Messiaen's Mode 6 and the Neapolitan Scale

Messiaen's Mode 6 is a symmetrical scale that can be made by adding two notes to the Whole Tone scale. Adding one of these gives us Neapolitan, so I thought it was probably time to look at the other one.

To be honest, I haven't given a lot of thought to Messiaen's "modes of limited transposition" for a long, long time. Symmetrical scales? Pah. I've got them all listed, and most of them seem to just be various combinations of diminished and augmented arpeggios, and in the field they just look like little groups of semitones spread evenly through the octave. They just didn't seem too promising to me as resources.

I've since learned that when the masters speak, it's worth lending an ear. There are secrets hidden in Messiaen's Technique of my Musical Language (PDF) that remain to be discovered. Here's something very small, but maybe it was a secret until today.

The whole-tone scale has no modes -- its interval map is whole-whole-whole-whole-whole-whole and its spelling is 1 2 3 #4 #5 #6. This is usually played over augmented chords or, in a jazz contaext, the 7#5. It works over 7b5 too, but watch out for altered ninths, and at a push even over 7#11, aka "Lydian Dominant" type chords. So jazz players tend to know it. Also, since it's so symmetrical it lays out on the fretboard in extremely easy-to-learn patterns.

Whole Tone does have one hypermode, whose spelling is b2 b3 4 5 6 7. This can be found very simply in any situation: simply play the Whole Tone scale that doesn't include the root of the harmony. I like to think of the 7 and b2 as a chromatic enclosure around the root; from this everything else just falls into place. I like this on minor chords as a variant on Melodic Minor.

With hypermodes, it's common to add the root back in; then of course you get 1 b2 b3 4 5 6 7, which is known as the Neapolitan scale. This scale isn't symmetrical at all; it has seven modes and five hypermodes like any other heptatonic scale does.

One of its hypermodes comes from going back to the Whole Tone hypermode, b2 b3 4 5 6 7, and treatng the 4 and 5 as a chromatic enclosure around the b5, giving you b2 b3 4 b5 5 6 7. This is an interesting sound too.

If we add the root back in now, we get Messiaen's Mode 6: 1 b2 b3 4 b5 5 6 7. And the easy way to think of this is as Neapolitan with an added b5. Any improvisor worth their salt can find the flatted fifth pretty easily, so if you already know Neapolitan this is a breeze to play.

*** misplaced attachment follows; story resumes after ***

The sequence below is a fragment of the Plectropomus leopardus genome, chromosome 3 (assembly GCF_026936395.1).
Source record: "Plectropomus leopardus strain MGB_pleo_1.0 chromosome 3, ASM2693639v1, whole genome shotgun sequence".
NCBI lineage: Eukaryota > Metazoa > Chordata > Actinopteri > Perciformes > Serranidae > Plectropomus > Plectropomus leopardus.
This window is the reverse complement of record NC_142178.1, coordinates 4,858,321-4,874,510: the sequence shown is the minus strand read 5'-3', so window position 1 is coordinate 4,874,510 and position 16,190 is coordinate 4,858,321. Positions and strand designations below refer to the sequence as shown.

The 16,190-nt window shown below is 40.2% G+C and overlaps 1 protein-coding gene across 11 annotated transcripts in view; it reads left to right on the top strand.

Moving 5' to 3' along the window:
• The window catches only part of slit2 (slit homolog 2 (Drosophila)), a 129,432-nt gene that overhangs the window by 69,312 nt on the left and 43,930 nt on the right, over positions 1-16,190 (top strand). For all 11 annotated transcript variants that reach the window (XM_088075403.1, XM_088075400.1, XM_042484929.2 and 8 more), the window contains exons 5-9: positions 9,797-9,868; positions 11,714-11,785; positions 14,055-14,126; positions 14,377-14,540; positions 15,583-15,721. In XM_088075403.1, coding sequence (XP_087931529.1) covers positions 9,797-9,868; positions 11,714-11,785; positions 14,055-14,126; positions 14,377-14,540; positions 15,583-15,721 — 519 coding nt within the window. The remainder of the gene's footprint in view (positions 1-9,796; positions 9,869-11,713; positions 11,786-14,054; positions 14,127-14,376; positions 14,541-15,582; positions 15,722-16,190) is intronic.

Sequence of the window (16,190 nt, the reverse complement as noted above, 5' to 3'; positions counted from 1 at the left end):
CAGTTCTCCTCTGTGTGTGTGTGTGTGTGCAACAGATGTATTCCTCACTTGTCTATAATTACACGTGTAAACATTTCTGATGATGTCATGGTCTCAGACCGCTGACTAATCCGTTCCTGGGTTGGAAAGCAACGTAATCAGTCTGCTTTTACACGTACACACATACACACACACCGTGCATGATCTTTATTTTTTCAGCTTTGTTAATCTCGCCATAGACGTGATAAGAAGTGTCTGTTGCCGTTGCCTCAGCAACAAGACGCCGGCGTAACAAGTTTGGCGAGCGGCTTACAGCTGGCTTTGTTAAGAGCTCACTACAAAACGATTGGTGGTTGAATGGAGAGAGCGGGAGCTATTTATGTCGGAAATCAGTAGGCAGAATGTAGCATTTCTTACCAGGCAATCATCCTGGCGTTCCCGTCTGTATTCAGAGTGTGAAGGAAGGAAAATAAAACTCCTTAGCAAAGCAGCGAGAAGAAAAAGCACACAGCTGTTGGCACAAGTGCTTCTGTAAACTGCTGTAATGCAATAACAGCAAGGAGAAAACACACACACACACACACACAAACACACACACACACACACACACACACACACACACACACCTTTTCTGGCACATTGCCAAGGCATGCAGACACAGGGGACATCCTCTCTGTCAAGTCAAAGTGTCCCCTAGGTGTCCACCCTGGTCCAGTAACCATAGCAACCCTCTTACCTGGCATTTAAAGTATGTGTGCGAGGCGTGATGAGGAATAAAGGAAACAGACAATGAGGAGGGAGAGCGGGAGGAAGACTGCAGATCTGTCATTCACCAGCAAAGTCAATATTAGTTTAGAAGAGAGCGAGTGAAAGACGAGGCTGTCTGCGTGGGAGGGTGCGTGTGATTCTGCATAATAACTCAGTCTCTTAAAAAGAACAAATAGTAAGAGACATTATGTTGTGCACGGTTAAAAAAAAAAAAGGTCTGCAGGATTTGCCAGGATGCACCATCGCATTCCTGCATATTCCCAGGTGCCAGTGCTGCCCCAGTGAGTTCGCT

So I see a family of sounde here, all on a notional minor root harmony:

  • Whole Tone hypermode, b2 b3 4 5 6 7
  • Neapolitan, 1 b2 b3 4 5 6 7
  • Neapolitan hypermode, b2 b3 4 b5 5 6 7
  • Messiaen Mode 6, 1 b2 b3 4 b5 5 6 7

Another way to say this is that Mode 6 is the Whole Tone hypermode plus the tritone at the root. Or that it's "one Neapolitan at the root and another at the b5".

This last way to look at it is very appealing to me from a practical improvisation perspective. Isn't it just a "tritone sub for minor chords"? Sort of. I can definitely think of it this way. So then which other Neapolitan hypermodes can be added to the basic one to get interesting results?

Let's try all the possibilities. The Neapolitan hypermodes are built on the notes of the Whole Tone scale minus the root, so they're easy to find:

  • 2 Neapolitan = b2 2 b3 4 5 6 7
  • 3 Neapolitan = b2 b3 3 4 5 6 7
  • #5 Neapolitan = b2 b3 4 5 #5 6 7
  • b7 Neapolitan = b2 b3 4 5 6 b7 7

Adding the root back into any of these gives a new eight-note scale that is incredibly easy to find. You just have to remember which extra note you're adding to the Whole Tone hypermode -- literally just one note.

The first and last of these aren't very interesting -- 7 1 b2 2 b3 is four semitones in succession, as is 6 b7 7 1 b2. But the middle two have some promise. I'd like to give them memorable names but for now I'm calling them Neapolitan Add 3 and Neapolitan Add #5. They're not symmetrical, so if you like them there are 16 modes here to explore. In both cases the coscales are four-note fragments of the Whole Toen scale, so these should be pretty easy to find too.

Here's some basic chords I cooked up from them this evening -- no promises about either playability or correctness, it's getting late here and I haven't tried them yet, but there seem to be some very promising sounds here:

Those things I thought looked trivial turn out to be pretty rich structures after all. I'm still wrestling something out of Superaugmented (more to come on that) but I hope to get to grips with these "Neapolitan add scales" at some point this year.